• up{job="moonbase-alpha-node-parachain"}, which has 2 possible values: 1, if the node is up, or 0, if the node is down - this can be used to get an alert whenever the node goes down (i.e. it can be triggered at each restart of the node);
  • substrate_block_height & moonbeam_substrate_block_height - metrics exposed by the relaychain and the parachain - for monitoring purposes, you could use the following expressions:
    • substrate_block_height{job="moonbase-alpha-node-relaychain",status="sync_target"} - on(instance) substrate_block_height{job="moonbase-alpha-node-relaychain",status="finalized"}, which means what is the difference between the latest proposed block and the latest finalized block on the relaychain - this can be used to get an alert whenever there is a finalization problem on the blockchain, or if the node has fallen behind by comparing with a certain threshold (you should start worrying if the difference is greater than 5-10 for a long period of time);
    • moonbeam_substrate_block_height{job="moonbase-alpha-node-parachain",status="sync_target"} - on(instance) moonbeam_substrate_block_height{job="moonbase-alpha-node-parachain",status="finalized"}, which means what is the difference between the latest proposed block and the latest finalized block on the parachain - this can be used to get an alert whenever there is a finalization problem on the blockchain, or if the node has fallen behind by comparing with a certain threshold (you should start worrying if the difference is greater than 5-10 for a long period of time);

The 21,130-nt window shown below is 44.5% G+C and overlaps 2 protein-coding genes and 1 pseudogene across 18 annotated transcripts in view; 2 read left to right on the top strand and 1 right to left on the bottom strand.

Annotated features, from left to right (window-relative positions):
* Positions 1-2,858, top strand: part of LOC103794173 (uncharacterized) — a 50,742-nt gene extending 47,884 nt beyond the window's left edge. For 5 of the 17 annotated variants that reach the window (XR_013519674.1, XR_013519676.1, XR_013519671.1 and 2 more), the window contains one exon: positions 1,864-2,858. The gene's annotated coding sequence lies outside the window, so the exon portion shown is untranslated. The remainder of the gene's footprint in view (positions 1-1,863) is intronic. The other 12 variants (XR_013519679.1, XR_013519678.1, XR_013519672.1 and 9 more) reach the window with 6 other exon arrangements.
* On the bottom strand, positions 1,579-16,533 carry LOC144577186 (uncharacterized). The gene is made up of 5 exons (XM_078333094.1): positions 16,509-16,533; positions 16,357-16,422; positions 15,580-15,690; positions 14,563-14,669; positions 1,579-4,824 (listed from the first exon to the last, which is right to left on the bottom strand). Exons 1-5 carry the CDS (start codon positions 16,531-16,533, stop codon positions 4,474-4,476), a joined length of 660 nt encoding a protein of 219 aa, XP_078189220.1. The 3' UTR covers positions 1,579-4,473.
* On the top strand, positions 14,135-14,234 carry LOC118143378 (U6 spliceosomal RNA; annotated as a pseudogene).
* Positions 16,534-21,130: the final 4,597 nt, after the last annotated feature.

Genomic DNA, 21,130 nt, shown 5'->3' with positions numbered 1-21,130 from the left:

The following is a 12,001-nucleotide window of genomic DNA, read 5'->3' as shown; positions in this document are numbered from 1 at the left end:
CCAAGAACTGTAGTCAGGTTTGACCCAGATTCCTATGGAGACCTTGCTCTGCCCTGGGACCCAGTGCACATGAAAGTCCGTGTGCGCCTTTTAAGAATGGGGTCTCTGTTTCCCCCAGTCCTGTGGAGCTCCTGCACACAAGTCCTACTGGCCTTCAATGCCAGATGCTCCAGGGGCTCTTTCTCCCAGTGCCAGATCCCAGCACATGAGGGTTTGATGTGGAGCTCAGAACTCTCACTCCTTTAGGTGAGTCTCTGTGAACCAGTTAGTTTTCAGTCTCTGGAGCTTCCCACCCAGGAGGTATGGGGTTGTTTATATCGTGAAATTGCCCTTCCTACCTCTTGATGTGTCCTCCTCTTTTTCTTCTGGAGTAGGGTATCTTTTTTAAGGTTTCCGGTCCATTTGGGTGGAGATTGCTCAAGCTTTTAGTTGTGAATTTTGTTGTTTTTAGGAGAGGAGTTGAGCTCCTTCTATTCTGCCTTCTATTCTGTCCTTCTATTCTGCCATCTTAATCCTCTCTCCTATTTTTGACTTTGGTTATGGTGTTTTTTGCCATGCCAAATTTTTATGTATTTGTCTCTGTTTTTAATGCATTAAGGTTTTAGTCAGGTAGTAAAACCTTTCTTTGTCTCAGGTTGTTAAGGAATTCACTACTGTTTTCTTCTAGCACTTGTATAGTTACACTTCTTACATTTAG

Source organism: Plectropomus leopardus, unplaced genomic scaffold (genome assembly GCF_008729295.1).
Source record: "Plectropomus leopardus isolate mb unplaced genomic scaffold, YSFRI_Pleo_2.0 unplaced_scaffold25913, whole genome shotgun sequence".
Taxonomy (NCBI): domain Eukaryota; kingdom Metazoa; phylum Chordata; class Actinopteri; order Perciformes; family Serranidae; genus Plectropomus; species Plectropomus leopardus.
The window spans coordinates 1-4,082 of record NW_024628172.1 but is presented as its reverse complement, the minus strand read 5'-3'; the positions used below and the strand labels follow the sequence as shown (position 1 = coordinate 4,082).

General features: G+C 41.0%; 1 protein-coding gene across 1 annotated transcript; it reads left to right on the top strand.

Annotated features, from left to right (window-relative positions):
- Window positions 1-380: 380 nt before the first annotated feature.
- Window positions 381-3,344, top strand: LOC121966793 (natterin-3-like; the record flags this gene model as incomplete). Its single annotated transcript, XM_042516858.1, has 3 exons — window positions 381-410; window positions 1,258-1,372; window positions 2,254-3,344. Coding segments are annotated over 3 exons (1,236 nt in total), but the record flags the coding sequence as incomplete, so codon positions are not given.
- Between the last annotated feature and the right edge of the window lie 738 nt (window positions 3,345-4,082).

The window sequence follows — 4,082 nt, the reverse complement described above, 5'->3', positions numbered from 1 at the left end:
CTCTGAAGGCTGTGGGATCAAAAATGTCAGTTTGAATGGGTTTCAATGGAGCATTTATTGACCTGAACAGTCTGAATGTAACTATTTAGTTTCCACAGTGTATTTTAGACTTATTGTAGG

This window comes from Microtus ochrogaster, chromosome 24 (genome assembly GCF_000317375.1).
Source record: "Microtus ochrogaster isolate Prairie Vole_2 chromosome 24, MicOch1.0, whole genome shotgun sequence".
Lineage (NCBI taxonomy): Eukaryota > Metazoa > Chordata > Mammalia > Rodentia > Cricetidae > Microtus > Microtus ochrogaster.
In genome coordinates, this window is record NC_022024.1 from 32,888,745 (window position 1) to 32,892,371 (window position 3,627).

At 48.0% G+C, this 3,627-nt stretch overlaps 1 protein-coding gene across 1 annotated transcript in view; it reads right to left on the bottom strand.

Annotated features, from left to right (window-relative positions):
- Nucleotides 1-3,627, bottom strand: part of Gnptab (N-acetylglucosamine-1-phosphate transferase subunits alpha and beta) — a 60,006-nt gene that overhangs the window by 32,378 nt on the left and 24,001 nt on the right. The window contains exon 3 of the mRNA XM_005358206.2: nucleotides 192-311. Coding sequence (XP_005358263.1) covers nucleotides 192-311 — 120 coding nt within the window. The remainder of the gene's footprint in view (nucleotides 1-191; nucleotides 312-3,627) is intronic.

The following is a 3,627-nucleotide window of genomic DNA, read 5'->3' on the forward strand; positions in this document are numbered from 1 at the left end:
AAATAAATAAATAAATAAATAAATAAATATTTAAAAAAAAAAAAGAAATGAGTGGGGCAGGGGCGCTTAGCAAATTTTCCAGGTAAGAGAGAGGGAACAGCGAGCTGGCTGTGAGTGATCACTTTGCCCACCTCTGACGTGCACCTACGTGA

• increase(substrate_block_height{job="moonbase-alpha-node-relaychain",status="finalized"}[1m]), which means the amount of new relaychain blocks on the node in the last minute - this can be used to get an alert whenever there is a finalization problem on the blockchain, or if the node is stuck at a certain height (for Westend Moonbase Relay Testnet, you should expect around 10 blocks per minute, so this could be the threshold for the alert to be triggered)
    • increase(moonbeam_substrate_block_height{job="moonbase-alpha-node-parachain",status="finalized"}[1m]), which means the amount of new parachain blocks on the node in the last minute - this can be used to get an alert whenever there is a finalization problem on the blockchain, or if the node is stuck at a certain height (for Moonbase Alpha, you should expect around 5-6 blocks per minute, so this could be the threshold for the alert to be triggered)
  • substrate_sync_peers & moonbeam_substrate_sync_peers - metrics exposed by the relaychain and the parachain - for monitoring purposes, you could use the following expressions:
    • substrate_sync_peers{job="moonbase-alpha-node-relaychain"}, which means the number of peers connected to the node on the relaychain side - this can be used to get an alert whenever there are less peers than a certain threshold for a certain period of time (i.e. less than 3 peers for 5 minutes);
    • moonbeam_substrate_sync_peers{job="moonbase-alpha-node-parachain"}, which means the number of peers connected to the node on the parachain side - this can be used to get an alert whenever there are less peers than a certain threshold for a certain period of time (i.e. less than 3 peers for 5 minutes).
You can use the above metrics to create both Grafana dashboards and Alertmanager alerts.
Please make sure to also check the Official Documentation and the Github Repository posted above in order to make sure you are keeping your node up to date.
Last modified 8h ago